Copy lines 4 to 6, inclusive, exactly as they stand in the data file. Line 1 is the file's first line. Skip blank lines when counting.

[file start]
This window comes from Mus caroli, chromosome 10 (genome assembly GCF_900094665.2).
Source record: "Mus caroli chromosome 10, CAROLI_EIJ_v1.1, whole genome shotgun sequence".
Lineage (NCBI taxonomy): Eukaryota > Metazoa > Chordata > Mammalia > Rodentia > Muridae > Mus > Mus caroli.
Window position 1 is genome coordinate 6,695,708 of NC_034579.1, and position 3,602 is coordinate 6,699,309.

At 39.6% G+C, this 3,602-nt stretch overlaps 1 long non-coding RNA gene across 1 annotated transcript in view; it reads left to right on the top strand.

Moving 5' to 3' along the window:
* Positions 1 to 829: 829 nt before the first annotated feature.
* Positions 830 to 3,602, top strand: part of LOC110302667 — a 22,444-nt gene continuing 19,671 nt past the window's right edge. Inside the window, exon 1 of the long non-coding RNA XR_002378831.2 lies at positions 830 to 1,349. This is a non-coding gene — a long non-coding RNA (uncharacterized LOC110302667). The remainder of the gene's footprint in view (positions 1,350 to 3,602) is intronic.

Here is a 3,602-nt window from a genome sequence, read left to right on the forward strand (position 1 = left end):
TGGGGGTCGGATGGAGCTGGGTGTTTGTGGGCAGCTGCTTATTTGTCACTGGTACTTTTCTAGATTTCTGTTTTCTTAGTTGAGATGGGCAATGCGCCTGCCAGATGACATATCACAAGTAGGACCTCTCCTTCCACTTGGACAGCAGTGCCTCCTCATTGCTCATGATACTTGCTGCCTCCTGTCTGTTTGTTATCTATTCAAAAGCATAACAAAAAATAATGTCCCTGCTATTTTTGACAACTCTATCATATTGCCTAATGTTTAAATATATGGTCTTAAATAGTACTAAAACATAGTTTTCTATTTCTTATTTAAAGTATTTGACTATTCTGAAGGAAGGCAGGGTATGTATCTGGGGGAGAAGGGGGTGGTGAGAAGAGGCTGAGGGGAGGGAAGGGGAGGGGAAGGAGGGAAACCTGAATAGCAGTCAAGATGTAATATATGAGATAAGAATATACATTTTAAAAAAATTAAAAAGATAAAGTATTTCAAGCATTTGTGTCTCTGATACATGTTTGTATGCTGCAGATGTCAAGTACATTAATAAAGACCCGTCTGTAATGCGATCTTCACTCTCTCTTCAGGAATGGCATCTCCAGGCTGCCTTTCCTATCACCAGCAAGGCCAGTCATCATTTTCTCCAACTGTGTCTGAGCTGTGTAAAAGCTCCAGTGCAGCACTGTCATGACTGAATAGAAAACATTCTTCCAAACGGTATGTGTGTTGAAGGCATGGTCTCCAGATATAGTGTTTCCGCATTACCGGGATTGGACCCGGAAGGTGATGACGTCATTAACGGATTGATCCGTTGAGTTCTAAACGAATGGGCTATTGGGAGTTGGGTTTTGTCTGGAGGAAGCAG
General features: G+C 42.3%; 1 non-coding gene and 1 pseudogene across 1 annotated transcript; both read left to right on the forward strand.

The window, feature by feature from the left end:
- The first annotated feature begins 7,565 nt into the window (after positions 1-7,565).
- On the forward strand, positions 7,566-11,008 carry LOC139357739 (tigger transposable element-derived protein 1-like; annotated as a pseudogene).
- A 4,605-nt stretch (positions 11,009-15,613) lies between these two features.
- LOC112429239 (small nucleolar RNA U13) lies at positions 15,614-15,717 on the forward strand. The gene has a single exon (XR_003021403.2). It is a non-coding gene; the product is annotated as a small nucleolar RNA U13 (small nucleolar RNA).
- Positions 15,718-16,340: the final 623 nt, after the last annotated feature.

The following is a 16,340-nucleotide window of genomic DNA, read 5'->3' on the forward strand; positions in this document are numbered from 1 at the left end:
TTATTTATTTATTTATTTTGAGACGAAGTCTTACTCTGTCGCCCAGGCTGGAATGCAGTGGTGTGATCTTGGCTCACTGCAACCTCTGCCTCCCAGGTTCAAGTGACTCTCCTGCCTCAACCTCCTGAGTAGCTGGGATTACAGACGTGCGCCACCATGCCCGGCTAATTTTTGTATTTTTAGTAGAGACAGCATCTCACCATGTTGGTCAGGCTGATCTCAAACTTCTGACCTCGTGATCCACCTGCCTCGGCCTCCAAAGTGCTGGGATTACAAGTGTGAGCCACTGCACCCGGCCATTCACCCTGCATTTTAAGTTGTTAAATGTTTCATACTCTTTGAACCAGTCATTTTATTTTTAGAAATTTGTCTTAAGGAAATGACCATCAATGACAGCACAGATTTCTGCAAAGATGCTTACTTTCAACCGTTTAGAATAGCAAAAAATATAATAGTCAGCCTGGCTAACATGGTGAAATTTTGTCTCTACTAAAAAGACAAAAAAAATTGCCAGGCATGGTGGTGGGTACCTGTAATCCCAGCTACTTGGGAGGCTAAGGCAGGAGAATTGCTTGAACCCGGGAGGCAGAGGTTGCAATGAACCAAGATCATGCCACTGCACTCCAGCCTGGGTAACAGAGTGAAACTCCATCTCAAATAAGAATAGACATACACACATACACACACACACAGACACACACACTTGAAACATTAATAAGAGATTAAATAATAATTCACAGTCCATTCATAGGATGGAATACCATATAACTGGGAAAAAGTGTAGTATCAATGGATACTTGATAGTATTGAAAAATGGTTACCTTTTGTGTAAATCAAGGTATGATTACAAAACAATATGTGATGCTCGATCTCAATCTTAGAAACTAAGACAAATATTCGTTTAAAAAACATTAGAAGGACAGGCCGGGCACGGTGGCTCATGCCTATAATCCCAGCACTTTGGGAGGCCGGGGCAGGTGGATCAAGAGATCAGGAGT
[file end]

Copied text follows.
Window position 1 is genome coordinate 6,695,708 of NC_034579.1, and position 3,602 is coordinate 6,699,309.

At 39.6% G+C, this 3,602-nt stretch overlaps 1 long non-coding RNA gene across 1 annotated transcript in view; it reads left to right on the top strand.

Moving 5' to 3' along the window: